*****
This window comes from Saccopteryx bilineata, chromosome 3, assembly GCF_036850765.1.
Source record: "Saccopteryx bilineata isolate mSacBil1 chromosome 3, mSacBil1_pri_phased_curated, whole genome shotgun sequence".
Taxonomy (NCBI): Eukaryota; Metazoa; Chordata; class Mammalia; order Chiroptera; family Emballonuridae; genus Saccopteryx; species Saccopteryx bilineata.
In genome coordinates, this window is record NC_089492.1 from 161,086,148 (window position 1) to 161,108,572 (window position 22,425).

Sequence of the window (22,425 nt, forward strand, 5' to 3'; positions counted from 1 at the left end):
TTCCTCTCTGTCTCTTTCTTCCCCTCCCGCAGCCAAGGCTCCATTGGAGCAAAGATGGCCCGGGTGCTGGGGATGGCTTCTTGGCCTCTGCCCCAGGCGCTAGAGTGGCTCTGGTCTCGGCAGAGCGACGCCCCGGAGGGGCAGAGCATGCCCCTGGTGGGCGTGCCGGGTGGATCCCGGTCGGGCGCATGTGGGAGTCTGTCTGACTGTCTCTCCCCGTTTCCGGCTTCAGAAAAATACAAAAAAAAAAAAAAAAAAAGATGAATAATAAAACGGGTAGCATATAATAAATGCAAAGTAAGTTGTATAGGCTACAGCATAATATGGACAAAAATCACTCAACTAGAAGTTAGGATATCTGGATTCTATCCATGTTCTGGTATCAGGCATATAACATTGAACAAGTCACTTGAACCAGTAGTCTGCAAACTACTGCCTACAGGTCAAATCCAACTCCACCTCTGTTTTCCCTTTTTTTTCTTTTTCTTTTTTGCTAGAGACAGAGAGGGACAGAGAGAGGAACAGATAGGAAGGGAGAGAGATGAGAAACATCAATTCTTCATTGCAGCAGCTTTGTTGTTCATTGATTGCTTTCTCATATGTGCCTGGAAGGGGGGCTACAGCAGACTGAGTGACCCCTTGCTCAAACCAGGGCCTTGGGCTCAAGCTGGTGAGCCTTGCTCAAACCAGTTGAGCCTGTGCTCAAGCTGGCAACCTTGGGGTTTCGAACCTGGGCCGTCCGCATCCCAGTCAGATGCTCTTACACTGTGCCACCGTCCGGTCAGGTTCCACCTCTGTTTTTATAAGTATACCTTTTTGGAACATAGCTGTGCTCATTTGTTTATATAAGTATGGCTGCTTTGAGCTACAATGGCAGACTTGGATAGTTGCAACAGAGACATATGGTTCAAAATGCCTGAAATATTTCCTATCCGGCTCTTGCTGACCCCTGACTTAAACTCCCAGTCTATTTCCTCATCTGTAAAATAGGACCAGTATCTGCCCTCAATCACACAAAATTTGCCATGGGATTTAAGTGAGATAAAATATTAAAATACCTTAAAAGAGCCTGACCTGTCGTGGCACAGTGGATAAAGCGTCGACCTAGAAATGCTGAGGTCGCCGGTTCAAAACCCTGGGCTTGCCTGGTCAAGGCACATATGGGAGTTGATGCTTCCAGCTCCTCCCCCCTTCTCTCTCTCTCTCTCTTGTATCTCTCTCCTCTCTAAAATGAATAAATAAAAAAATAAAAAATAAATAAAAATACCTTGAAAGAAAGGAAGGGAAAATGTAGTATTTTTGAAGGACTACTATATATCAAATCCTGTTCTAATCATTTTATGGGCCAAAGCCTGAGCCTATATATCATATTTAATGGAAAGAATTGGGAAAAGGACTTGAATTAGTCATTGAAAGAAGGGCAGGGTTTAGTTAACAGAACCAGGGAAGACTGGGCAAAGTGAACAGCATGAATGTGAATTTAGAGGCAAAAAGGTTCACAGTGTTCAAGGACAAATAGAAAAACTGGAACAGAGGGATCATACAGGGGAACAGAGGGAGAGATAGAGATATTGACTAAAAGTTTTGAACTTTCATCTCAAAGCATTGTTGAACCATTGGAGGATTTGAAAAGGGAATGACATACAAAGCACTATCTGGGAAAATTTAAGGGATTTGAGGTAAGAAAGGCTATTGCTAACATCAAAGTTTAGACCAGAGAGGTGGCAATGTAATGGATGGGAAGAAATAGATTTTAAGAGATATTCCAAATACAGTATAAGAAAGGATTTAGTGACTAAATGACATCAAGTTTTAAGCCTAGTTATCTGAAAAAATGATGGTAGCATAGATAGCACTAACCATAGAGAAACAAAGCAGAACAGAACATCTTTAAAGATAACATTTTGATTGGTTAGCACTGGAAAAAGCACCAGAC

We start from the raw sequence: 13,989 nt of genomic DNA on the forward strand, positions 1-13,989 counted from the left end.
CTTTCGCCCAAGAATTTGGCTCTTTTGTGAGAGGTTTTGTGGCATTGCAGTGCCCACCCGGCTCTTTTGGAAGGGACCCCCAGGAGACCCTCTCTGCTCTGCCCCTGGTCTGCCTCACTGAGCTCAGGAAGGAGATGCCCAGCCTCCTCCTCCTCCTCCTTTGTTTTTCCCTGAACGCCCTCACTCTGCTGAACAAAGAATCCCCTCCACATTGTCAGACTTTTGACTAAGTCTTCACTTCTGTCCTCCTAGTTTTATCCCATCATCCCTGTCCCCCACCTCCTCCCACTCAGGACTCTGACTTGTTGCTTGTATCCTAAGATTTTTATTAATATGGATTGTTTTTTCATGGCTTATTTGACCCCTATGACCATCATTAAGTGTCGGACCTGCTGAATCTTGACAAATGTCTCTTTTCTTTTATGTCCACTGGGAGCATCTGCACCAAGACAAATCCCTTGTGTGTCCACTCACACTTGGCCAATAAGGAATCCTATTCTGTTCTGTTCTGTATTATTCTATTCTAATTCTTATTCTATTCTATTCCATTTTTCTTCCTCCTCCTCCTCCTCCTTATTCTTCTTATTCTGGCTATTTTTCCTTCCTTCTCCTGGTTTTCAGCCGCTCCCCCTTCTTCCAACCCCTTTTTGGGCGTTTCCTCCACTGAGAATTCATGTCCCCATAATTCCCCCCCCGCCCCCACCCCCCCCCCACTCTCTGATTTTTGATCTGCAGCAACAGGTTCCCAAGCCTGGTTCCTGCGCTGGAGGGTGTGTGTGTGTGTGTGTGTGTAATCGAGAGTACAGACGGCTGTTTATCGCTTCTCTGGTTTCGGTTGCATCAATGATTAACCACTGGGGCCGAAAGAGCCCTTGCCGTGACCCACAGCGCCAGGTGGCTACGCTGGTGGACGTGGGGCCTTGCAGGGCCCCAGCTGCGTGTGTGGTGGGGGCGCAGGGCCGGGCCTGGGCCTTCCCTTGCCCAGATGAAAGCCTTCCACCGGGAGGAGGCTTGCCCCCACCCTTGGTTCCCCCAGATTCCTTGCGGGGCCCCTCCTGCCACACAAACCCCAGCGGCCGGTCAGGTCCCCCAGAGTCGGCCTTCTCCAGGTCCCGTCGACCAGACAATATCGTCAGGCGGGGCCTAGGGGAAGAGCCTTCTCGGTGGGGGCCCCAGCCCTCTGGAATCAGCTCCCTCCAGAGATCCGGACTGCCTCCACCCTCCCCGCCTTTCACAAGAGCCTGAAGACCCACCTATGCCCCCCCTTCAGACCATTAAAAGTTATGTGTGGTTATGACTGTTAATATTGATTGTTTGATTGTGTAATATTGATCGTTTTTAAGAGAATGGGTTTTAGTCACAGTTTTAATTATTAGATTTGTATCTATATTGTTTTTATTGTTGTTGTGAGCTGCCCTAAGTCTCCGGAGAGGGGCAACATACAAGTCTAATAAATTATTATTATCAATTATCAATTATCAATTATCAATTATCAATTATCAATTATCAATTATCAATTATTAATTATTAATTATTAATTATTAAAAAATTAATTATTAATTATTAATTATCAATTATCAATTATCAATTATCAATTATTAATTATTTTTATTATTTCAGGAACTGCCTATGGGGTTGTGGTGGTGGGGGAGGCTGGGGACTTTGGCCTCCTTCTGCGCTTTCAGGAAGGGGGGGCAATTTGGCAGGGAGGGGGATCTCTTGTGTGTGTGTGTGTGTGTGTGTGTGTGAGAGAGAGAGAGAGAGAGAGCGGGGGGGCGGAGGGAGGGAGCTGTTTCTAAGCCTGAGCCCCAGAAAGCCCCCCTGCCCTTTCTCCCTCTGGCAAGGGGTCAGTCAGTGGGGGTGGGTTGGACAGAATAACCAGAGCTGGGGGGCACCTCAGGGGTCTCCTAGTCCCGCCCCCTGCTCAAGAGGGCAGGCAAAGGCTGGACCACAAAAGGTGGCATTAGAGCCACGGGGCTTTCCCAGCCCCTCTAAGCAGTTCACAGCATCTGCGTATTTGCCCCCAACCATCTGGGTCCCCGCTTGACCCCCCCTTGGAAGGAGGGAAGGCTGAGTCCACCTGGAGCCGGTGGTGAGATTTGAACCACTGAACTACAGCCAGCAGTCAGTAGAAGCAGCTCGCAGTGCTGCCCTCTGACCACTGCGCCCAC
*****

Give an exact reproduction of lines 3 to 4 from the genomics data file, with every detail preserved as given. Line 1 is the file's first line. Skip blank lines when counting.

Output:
Taxonomy (NCBI): Eukaryota; Metazoa; Chordata; class Mammalia; order Chiroptera; family Emballonuridae; genus Saccopteryx; species Saccopteryx bilineata.
In genome coordinates, this window is record NC_089492.1 from 161,086,148 (window position 1) to 161,108,572 (window position 22,425).